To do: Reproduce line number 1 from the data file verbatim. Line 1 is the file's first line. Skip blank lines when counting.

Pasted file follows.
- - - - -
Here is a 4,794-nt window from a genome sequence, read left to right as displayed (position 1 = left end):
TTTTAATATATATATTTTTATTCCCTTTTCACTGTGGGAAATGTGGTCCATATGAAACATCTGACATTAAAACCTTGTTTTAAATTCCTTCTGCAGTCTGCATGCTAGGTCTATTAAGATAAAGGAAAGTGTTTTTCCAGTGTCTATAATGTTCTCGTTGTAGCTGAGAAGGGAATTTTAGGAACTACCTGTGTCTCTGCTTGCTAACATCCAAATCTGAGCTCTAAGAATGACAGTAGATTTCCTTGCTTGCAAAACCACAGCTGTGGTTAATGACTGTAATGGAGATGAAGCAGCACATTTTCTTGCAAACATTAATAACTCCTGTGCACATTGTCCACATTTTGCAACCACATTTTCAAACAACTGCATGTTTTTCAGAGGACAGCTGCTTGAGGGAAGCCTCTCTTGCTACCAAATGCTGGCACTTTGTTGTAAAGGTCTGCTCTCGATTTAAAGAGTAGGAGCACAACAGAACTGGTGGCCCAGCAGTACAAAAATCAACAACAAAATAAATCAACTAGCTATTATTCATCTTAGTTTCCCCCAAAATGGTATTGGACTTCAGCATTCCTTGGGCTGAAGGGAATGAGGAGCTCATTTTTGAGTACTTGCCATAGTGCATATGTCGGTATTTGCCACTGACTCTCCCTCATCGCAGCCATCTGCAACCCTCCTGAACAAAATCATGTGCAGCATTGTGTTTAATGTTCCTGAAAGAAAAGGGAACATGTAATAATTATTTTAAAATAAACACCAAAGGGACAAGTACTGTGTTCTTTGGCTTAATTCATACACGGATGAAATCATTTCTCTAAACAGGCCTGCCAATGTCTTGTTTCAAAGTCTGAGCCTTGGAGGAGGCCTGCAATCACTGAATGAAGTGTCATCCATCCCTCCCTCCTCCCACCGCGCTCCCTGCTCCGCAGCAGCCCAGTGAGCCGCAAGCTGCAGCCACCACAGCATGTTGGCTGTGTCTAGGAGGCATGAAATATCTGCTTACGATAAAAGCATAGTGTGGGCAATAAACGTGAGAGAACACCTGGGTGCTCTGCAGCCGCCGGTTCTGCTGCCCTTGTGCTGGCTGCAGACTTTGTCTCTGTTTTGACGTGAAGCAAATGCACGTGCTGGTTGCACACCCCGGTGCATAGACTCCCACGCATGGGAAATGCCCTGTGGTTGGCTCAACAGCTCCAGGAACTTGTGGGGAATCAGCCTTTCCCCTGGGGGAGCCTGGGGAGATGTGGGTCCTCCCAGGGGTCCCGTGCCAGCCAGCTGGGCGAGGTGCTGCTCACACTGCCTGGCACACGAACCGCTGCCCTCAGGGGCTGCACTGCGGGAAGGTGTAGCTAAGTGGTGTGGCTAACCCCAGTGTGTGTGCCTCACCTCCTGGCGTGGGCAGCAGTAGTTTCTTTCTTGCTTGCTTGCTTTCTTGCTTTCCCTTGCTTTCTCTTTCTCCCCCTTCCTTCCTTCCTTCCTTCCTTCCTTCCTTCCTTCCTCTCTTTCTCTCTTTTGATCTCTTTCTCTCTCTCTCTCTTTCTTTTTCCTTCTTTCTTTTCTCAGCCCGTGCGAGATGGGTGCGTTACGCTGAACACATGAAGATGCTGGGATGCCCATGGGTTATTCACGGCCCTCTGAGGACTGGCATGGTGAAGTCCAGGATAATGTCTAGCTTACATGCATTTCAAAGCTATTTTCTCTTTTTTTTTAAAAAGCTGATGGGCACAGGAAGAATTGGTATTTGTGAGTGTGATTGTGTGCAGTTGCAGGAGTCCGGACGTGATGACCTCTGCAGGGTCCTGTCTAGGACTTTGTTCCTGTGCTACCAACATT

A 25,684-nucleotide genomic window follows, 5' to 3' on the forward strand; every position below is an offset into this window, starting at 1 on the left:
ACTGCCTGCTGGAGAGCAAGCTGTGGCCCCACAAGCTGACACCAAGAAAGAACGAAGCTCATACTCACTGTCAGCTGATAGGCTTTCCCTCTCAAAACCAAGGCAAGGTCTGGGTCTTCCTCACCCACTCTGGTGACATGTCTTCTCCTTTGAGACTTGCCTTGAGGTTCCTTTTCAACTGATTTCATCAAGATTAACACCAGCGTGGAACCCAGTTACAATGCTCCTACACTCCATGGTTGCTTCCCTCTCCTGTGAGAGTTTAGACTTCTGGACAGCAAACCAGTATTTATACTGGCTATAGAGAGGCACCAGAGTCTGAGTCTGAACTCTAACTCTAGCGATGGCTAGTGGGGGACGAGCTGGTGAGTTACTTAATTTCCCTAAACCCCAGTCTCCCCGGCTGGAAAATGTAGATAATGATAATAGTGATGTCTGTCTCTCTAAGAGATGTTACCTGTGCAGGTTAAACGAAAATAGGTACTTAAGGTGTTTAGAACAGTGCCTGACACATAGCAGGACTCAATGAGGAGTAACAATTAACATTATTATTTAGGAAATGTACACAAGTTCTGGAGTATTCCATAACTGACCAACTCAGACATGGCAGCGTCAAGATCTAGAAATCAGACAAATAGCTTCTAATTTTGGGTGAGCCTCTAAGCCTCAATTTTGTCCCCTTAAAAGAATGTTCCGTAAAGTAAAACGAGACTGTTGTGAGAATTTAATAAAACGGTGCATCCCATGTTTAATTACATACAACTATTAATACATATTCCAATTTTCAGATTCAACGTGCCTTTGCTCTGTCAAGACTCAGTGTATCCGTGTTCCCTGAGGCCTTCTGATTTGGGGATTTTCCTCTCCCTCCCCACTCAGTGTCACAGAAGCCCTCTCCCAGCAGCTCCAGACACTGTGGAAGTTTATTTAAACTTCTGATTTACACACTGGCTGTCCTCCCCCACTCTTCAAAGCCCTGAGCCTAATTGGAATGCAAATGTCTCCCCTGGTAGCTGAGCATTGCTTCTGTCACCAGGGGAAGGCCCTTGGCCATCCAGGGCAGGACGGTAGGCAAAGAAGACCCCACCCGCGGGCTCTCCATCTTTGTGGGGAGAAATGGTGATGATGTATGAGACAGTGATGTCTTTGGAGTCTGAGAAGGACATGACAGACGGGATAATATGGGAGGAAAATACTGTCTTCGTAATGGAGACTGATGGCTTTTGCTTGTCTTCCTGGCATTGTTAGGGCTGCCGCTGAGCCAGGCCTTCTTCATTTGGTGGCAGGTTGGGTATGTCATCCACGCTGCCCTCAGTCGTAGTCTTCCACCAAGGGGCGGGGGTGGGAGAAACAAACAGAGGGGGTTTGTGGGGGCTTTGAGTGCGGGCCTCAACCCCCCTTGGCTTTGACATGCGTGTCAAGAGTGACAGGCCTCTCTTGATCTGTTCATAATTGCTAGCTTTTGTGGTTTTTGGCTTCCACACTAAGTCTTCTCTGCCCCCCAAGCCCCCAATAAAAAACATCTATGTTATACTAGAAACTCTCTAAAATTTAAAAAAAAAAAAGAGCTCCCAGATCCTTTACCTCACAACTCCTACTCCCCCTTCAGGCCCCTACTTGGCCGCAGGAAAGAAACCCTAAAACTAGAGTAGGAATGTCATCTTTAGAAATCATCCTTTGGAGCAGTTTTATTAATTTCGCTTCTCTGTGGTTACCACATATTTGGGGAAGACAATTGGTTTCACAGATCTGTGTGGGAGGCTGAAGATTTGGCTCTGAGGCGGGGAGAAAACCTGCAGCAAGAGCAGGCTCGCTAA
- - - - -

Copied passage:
Here is a 4,794-nt window from a genome sequence, read left to right as displayed (position 1 = left end):